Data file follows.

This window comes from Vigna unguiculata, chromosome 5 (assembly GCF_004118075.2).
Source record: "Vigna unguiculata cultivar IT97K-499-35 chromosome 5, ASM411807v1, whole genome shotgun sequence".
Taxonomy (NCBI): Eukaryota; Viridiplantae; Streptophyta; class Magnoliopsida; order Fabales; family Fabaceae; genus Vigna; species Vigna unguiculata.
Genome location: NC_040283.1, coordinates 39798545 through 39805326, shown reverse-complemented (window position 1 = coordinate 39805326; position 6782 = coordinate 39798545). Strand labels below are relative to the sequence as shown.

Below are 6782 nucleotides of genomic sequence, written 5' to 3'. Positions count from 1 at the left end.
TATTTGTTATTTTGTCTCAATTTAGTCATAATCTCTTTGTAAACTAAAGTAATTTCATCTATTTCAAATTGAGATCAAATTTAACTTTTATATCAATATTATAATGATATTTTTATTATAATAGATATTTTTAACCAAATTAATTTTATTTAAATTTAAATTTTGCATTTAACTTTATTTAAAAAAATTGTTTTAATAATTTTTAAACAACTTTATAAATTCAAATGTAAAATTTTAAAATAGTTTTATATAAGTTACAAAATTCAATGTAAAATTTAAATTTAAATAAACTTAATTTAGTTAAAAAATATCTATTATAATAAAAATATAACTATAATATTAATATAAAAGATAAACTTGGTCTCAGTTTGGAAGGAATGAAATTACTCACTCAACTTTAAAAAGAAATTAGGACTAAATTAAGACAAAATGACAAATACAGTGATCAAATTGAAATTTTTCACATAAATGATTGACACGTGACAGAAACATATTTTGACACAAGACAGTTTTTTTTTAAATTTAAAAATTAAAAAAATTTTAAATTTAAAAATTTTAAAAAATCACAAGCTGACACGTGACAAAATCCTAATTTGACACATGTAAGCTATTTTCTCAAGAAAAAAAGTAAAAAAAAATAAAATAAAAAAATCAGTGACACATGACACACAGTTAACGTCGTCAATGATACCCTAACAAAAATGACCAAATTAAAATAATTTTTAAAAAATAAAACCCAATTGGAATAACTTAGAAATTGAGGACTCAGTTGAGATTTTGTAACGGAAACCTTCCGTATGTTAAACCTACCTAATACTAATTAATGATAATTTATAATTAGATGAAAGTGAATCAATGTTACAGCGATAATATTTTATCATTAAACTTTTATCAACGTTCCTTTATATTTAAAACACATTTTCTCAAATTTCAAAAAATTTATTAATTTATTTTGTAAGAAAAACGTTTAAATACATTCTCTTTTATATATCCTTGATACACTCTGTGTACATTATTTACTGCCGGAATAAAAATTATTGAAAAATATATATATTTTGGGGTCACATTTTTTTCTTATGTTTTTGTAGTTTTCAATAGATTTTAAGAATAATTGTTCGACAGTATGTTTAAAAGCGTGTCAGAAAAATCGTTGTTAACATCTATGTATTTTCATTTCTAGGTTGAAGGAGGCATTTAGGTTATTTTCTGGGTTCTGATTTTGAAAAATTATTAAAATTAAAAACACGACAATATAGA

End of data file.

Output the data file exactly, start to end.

This window comes from Vigna unguiculata, chromosome 5 (assembly GCF_004118075.2).
Source record: "Vigna unguiculata cultivar IT97K-499-35 chromosome 5, ASM411807v1, whole genome shotgun sequence".
Taxonomy (NCBI): Eukaryota; Viridiplantae; Streptophyta; class Magnoliopsida; order Fabales; family Fabaceae; genus Vigna; species Vigna unguiculata.
Genome location: NC_040283.1, coordinates 39798545 through 39805326, shown reverse-complemented (window position 1 = coordinate 39805326; position 6782 = coordinate 39798545). Strand labels below are relative to the sequence as shown.

Below are 6782 nucleotides of genomic sequence, written 5' to 3'. Positions count from 1 at the left end.
TATTTGTTATTTTGTCTCAATTTAGTCATAATCTCTTTGTAAACTAAAGTAATTTCATCTATTTCAAATTGAGATCAAATTTAACTTTTATATCAATATTATAATGATATTTTTATTATAATAGATATTTTTAACCAAATTAATTTTATTTAAATTTAAATTTTGCATTTAACTTTATTTAAAAAAATTGTTTTAATAATTTTTAAACAACTTTATAAATTCAAATGTAAAATTTTAAAATAGTTTTATATAAGTTACAAAATTCAATGTAAAATTTAAATTTAAATAAACTTAATTTAGTTAAAAAATATCTATTATAATAAAAATATAACTATAATATTAATATAAAAGATAAACTTGGTCTCAGTTTGGAAGGAATGAAATTACTCACTCAACTTTAAAAAGAAATTAGGACTAAATTAAGACAAAATGACAAATACAGTGATCAAATTGAAATTTTTCACATAAATGATTGACACGTGACAGAAACATATTTTGACACAAGACAGTTTTTTTTTAAATTTAAAAATTAAAAAAATTTTAAATTTAAAAATTTTAAAAAATCACAAGCTGACACGTGACAAAATCCTAATTTGACACATGTAAGCTATTTTCTCAAGAAAAAAAGTAAAAAAAAATAAAATAAAAAAATCAGTGACACATGACACACAGTTAACGTCGTCAATGATACCCTAACAAAAATGACCAAATTAAAATAATTTTTAAAAAATAAAACCCAATTGGAATAACTTAGAAATTGAGGACTCAGTTGAGATTTTGTAACGGAAACCTTCCGTATGTTAAACCTACCTAATACTAATTAATGATAATTTATAATTAGATGAAAGTGAATCAATGTTACAGCGATAATATTTTATCATTAAACTTTTATCAACGTTCCTTTATATTTAAAACACATTTTCTCAAATTTCAAAAAATTTATTAATTTATTTTGTAAGAAAAACGTTTAAATACATTCTCTTTTATATATCCTTGATACACTCTGTGTACATTATTTACTGCCGGAATAAAAATTATTGAAAAATATATATATTTTGGGGTCACATTTTTTTCTTATGTTTTTGTAGTTTTCAATAGATTTTAAGAATAATTGTTCGACAGTATGTTTAAAAGCGTGTCAGAAAAATCGTTGTTAACATCTATGTATTTTCATTTCTAGGTTGAAGGAGGCATTTAGGTTATTTTCTGGGTTCTGATTTTGAAAAATTATTAAAATTAAAAACACGACAATATAGA